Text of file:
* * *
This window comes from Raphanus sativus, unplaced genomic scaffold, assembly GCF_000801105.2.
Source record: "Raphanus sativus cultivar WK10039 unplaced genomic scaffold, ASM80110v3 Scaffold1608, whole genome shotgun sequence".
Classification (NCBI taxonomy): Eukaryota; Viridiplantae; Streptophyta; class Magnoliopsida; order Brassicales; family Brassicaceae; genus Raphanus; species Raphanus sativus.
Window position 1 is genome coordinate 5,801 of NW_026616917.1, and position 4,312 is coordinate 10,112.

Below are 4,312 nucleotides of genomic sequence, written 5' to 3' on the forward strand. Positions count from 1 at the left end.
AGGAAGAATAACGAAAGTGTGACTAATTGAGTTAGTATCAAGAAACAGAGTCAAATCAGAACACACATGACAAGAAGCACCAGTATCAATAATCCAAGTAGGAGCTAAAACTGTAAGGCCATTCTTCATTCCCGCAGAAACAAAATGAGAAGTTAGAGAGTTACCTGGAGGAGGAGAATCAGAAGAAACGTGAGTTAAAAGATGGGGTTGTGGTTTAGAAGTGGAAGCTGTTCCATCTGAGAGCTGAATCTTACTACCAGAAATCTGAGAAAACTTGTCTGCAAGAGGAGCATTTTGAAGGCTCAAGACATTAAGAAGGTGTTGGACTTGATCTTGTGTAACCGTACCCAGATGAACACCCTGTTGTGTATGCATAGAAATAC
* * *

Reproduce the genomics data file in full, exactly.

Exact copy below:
This window comes from Raphanus sativus, unplaced genomic scaffold, assembly GCF_000801105.2.
Source record: "Raphanus sativus cultivar WK10039 unplaced genomic scaffold, ASM80110v3 Scaffold1608, whole genome shotgun sequence".
Classification (NCBI taxonomy): Eukaryota; Viridiplantae; Streptophyta; class Magnoliopsida; order Brassicales; family Brassicaceae; genus Raphanus; species Raphanus sativus.
Window position 1 is genome coordinate 5,801 of NW_026616917.1, and position 4,312 is coordinate 10,112.

Below are 4,312 nucleotides of genomic sequence, written 5' to 3' on the forward strand. Positions count from 1 at the left end.
AGGAAGAATAACGAAAGTGTGACTAATTGAGTTAGTATCAAGAAACAGAGTCAAATCAGAACACACATGACAAGAAGCACCAGTATCAATAATCCAAGTAGGAGCTAAAACTGTAAGGCCATTCTTCATTCCCGCAGAAACAAAATGAGAAGTTAGAGAGTTACCTGGAGGAGGAGAATCAGAAGAAACGTGAGTTAAAAGATGGGGTTGTGGTTTAGAAGTGGAAGCTGTTCCATCTGAGAGCTGAATCTTACTACCAGAAATCTGAGAAAACTTGTCTGCAAGAGGAGCATTTTGAAGGCTCAAGACATTAAGAAGGTGTTGGACTTGATCTTGTGTAACCGTACCCAGATGAACACCCTGTTGTGTATGCATAGAAATAC